The characterization of the young kid, Jerry—played by none other than Last Action Hero star Austin O’Brien—is both endearing and weirdly specific. He’s a ‘90s kid who feels totally out of place in his own era, with jokes from the older sister that he might as well have come from the stone age because he still listens to Elvis. It’s totally on the nose in a way that family comedies get away with better than any other genre. It not only links the kid to the dinosaurs in an unexpected way, but paves the way for the boy naming the T-Rex “Elvis” because they were both the king of their respective eras.

Each of the dinos is named after a musician, in fact, from Madonna to Jagger, and each of the creatures looks great. They’re all different—from a T-Rex, to a Brachiosaurus, to a Pteranadon, Chasmosaurus and Stegosaurus—and each of them stands out in their own way. From the individual characterizations and specific vocalized mumbling or growling, the dinosaurs actually feel very reflective of the stars of Band’s flagship Puppet Master series.

There’s no question that even on Blu-ray, the stop-motion and puppetry effects look dated, but that should never have mattered in the first place. Every movie is reflective of its era, and even though it’s a family film, Prehysteria! is totally representative of early Full Moon at the height of its powers, when the movies were coming out like clockwork and selling (and renting) extremely well. David Allen was specializing in stop-motion years after the technique had stopped being popular in live action film, and managed to turn what most considered an outdated—extinct, if you will—technique into genuine spectacle. That was the magic of the work he did with Band, and Prehysteria! is a terrific example of it.

Also See: Why the Puppet Master Series Was So Good (For Such a Short Time)

While the movie is a lot of fun and the transfer looks excellent, Prehysteria doesn’t come loaded with special features. Having said that, the ones that it does come with are still a treat. Like most of the Full Moon releases, this Blu-ray contains the original Video Zone, something I had actually forgotten was done for the Moonbeam movies. For those unfamiliar, the Video Zones were billed as a “behind-the-scenes video magazine” that gave viewers a glimpse at the making of the film as well as a sneak peek at future releases, years before the onset of DVD and the popularity of bonus content.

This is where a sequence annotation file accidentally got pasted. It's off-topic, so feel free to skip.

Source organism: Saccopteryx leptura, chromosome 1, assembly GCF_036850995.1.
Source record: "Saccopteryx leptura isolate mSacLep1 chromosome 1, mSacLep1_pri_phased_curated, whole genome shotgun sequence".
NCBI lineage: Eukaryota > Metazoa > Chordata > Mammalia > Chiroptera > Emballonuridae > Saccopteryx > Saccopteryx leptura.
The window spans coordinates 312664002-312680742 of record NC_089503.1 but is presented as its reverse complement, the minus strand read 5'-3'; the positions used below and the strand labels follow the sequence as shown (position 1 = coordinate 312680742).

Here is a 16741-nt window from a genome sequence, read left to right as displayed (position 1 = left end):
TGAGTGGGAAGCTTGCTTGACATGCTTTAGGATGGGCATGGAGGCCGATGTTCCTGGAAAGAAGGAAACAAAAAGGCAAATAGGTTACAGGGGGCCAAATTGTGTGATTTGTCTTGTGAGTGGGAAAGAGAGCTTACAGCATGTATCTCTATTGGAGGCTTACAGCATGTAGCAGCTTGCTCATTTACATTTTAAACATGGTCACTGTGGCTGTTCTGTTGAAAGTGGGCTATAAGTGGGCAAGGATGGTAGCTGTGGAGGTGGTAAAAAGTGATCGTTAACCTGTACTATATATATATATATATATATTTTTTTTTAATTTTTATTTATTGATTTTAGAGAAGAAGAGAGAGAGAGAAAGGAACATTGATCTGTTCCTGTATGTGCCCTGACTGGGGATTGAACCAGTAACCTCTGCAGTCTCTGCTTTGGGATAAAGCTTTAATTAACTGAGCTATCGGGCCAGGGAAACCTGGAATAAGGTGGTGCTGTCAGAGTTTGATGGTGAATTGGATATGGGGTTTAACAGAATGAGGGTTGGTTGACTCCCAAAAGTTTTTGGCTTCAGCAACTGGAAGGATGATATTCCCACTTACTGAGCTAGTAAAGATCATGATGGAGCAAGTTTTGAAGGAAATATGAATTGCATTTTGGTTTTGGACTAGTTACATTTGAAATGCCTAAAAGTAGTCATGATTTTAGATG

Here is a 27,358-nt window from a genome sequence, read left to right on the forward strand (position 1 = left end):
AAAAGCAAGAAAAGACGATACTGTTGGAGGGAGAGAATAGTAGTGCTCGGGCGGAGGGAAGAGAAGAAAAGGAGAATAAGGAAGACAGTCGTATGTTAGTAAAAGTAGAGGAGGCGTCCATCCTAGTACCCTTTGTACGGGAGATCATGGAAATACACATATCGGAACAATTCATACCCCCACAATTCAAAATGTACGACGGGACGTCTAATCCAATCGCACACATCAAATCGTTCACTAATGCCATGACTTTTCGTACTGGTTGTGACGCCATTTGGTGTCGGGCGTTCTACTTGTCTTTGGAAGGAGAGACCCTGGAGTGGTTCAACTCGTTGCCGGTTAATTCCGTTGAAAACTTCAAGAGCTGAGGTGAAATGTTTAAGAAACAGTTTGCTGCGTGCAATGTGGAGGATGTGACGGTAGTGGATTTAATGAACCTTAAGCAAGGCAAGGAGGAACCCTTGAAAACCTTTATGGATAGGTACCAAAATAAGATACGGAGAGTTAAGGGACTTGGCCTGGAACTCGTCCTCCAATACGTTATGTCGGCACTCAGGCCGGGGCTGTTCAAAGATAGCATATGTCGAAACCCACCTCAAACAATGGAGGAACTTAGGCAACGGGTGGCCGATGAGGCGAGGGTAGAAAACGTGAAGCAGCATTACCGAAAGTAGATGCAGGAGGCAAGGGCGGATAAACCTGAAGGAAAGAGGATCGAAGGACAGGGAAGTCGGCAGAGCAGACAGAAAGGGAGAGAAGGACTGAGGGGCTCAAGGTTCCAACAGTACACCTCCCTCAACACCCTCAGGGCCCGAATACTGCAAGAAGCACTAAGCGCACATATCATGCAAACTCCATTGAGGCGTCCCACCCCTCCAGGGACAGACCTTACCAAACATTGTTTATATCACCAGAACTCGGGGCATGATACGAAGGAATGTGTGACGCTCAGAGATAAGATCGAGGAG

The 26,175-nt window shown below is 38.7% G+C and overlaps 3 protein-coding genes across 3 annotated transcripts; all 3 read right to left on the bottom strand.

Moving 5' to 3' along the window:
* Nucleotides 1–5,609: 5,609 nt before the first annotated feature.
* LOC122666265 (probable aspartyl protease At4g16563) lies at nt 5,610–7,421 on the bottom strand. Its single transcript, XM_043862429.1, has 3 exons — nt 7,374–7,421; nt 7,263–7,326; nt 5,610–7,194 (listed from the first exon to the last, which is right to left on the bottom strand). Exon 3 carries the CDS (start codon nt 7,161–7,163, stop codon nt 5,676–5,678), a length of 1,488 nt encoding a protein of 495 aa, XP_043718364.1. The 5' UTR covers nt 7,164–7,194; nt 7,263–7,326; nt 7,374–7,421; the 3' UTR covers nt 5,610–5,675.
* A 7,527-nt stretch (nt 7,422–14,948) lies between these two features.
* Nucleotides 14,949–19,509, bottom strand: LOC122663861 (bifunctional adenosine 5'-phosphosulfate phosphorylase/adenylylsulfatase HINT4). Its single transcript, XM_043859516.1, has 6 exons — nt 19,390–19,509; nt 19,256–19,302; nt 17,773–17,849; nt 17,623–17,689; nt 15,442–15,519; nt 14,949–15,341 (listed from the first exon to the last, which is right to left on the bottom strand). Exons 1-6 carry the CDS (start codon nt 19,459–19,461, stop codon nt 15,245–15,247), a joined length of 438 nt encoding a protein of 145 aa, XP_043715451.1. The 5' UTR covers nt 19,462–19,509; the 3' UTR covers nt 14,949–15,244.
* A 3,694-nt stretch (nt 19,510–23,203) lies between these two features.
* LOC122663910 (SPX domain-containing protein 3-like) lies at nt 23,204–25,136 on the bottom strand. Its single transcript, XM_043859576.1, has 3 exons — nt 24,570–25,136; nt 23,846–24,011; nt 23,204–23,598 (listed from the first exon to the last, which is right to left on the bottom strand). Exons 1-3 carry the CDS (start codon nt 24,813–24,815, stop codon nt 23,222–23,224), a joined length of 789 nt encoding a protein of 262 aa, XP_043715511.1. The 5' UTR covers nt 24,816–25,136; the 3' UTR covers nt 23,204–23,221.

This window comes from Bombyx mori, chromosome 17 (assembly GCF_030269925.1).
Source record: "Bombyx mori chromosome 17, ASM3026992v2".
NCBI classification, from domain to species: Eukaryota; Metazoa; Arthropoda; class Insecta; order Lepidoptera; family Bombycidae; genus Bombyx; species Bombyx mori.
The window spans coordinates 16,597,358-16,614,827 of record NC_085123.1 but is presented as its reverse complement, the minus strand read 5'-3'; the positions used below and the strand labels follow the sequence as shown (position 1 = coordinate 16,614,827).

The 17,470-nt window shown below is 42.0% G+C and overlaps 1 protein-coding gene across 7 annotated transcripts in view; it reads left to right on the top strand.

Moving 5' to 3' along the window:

The only other special feature is a commentary by Charles Band and Austin O’Brien. Despite his massive filmography, Band’s commentaries can wildly vary in quality, as evidenced by the Puppet Master II commentary in which he mostly discussed then-ongoing deals at Full Moon Direct. But having Band and the star together helped to stir up some interesting tidbits and, especially, fuel the nostalgia that drove a release like this to begin with.

All in all, this is a fairly slim release but still a fantastic one for fans of the movie and old-school Full Moon in general. As someone who’s been wanting to revisit Prehysteria for a long time, I was admittedly already something of a mark for this, but the transfer alone absolutely makes the new Blu-ray worth it. If you love quirky ‘90s straight-to-video flicks, Full Moon, or some of the offbeat family features of the era, this one’s actually kind of a must. Prehysteria! is available on Blu-ray, now.

WICKED RATING: 7.5/10